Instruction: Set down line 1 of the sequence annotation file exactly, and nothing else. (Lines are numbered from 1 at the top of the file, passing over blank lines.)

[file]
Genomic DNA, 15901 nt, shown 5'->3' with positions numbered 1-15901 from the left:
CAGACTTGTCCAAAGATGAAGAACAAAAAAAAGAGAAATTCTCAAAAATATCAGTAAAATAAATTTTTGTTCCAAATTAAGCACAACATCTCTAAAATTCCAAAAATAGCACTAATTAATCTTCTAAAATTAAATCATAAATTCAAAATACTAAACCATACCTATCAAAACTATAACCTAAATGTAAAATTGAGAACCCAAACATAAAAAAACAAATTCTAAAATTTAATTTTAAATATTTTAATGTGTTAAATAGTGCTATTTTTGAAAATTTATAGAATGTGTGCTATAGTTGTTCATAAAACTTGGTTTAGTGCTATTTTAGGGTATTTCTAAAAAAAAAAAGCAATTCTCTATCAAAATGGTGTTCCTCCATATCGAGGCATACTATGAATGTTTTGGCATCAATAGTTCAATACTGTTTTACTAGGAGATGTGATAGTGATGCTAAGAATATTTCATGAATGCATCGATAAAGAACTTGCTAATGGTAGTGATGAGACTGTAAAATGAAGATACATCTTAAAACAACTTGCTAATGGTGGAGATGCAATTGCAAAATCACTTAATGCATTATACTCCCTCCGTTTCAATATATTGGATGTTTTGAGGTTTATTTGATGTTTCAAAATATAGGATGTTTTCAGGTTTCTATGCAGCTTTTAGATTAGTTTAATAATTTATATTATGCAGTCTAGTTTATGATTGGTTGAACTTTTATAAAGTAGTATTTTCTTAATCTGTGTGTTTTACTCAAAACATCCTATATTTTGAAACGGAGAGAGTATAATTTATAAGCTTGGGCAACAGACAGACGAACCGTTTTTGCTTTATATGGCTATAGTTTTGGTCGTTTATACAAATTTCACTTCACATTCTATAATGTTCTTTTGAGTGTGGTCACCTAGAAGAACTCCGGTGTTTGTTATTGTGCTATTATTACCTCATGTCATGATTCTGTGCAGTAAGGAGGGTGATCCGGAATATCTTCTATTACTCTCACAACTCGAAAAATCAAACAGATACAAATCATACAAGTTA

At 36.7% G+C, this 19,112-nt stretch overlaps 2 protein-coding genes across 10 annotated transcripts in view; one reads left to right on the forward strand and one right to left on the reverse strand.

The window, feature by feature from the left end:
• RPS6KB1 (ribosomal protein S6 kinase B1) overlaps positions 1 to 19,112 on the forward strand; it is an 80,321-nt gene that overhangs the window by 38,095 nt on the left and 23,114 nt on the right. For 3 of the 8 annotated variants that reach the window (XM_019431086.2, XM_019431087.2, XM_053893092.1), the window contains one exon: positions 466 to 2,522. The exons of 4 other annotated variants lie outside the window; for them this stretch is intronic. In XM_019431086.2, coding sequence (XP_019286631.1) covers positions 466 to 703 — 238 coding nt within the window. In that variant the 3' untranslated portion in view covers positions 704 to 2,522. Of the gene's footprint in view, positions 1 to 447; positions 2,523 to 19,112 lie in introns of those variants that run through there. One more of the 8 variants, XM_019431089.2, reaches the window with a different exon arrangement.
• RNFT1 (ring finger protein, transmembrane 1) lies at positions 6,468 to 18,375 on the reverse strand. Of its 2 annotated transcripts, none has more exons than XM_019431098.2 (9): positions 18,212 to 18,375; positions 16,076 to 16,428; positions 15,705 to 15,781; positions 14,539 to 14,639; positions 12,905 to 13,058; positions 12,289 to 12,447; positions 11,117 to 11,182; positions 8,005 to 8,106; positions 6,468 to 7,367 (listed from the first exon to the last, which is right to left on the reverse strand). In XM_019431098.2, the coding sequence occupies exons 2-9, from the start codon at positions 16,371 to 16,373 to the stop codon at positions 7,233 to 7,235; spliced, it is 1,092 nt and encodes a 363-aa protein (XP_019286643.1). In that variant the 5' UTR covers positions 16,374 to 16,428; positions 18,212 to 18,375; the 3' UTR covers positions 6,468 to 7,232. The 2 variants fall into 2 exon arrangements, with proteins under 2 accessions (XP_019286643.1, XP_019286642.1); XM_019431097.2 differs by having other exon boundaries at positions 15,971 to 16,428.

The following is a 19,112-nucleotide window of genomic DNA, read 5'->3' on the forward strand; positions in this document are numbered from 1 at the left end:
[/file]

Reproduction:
Genomic DNA, 15901 nt, shown 5'->3' with positions numbered 1-15901 from the left: